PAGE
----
ENCINITAS — After the dust settles from COVID-19, neighborhood mail carriers may be looking for a new job.
After being excluded from federal stimulus programs, the United States Postal Service (USPS) currently faces bankruptcy and closure as soon as September 30, based on estimates provided to lawmakers.
“We are at a critical juncture in the life of the Postal Service,” said Postmaster General Megan Brennan. “[Due to COVID], the sudden drop in mail volumes, our most profitable revenue stream, is steep and may never fully recover.”
Despite looming financial uncertainty coupled with an unprecedented health crisis, local postal workers continue to deliver the mail.
David Payne, an Encinitas postal worker and former United States Marine, said he feels confident in his ability to do his job safely while following health guidelines.
“We practice social distancing, wear masks, utilize gloves and there’s a lot more washing of hands as we stop,” said Payne, who was wearing his own homemade mask.
Payne is just one of approximately 97 employees currently working at the Encinitas Post Office on North Coast Highway 101. During a typical route, he makes between 600 and 1000 deliveries.
Current USPS safety protocol is based on recommendations by the CDC, but additional safety measures have been implemented at all retail and mail processing facilities.
“Having been a Marine, this isn’t hard,” Payne said. “We follow basic rules that we were given and we execute the job. [There’s] no fear about getting the disease as long as we practice what we were told by the CDC.”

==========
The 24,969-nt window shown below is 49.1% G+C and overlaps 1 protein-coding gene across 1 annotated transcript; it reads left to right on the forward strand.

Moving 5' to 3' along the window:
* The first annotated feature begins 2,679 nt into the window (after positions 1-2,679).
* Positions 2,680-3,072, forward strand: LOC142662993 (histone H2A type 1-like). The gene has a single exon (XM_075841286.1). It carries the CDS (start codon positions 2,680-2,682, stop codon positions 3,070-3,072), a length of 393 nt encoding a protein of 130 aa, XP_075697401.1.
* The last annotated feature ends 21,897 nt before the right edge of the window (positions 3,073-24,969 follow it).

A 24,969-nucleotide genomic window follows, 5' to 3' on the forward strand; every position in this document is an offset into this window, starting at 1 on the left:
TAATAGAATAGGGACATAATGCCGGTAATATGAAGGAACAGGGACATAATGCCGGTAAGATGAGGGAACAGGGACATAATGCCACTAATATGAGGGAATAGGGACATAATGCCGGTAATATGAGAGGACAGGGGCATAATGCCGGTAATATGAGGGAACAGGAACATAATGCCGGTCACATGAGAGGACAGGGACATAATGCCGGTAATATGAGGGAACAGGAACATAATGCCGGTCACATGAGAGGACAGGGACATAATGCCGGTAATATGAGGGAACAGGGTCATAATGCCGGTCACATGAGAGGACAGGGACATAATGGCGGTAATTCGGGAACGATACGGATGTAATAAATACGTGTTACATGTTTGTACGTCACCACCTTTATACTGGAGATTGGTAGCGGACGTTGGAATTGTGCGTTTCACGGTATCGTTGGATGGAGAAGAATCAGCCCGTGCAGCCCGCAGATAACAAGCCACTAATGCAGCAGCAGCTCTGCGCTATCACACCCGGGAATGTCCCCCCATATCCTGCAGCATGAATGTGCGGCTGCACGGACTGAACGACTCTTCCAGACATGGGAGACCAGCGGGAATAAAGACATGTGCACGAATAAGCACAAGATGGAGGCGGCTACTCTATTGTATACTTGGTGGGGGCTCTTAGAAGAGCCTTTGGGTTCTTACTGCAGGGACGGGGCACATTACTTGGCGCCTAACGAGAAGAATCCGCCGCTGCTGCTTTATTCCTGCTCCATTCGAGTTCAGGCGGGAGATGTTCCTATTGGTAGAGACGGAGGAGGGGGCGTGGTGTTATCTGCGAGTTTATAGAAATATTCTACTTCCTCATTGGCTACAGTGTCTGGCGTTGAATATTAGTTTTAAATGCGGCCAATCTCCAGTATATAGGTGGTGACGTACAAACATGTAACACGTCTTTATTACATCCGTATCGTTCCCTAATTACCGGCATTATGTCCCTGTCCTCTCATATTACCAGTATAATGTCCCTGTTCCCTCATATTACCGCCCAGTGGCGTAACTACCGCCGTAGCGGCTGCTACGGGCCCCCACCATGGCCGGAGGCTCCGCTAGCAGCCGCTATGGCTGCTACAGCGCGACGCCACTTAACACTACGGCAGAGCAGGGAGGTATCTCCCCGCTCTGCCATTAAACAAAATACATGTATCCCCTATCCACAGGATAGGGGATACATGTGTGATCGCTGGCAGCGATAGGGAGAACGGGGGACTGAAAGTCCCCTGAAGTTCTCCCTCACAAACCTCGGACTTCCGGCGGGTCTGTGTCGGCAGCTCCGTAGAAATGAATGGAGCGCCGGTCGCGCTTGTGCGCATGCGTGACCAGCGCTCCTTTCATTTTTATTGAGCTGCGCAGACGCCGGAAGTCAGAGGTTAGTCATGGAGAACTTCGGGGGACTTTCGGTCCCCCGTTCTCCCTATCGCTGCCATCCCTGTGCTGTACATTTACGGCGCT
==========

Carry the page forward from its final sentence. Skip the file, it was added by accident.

Referencing his time in combat, Payne is one of nearly 97,000 veterans working for the USPS, which is one of the largest employers of veterans in the country. Mass layoffs and closures would likely affect military veterans disproportionately.
While facing uncertain circumstances, Payne said Encinitas residents have found heartfelt ways of saying ‘thank you.’
“Seniors on my block really appreciate that their medications are getting delivered,” Payne said. “Folks are leaving posters and notes up saying thank you. They’re really appreciative.”
While relying solely on the sale of postal products such as stamps and packaging among other services to fund operations, the USPS’s revenue loss will soar to an estimated $22 billion in the next 18 months, according to the agency’s website.
On April 10, Brennan called on the White House and Congress to help, requesting $85 billion dollars in grants and assistance.
Lawmakers instead extended USPS a $10 billion loan, pending final approval from the Department of the Treasury, as reported by multiple news sources.
“At a time when America needs the Postal Service more than ever, the reason we are so needed is having a devastating effect on our business,” Brennan said.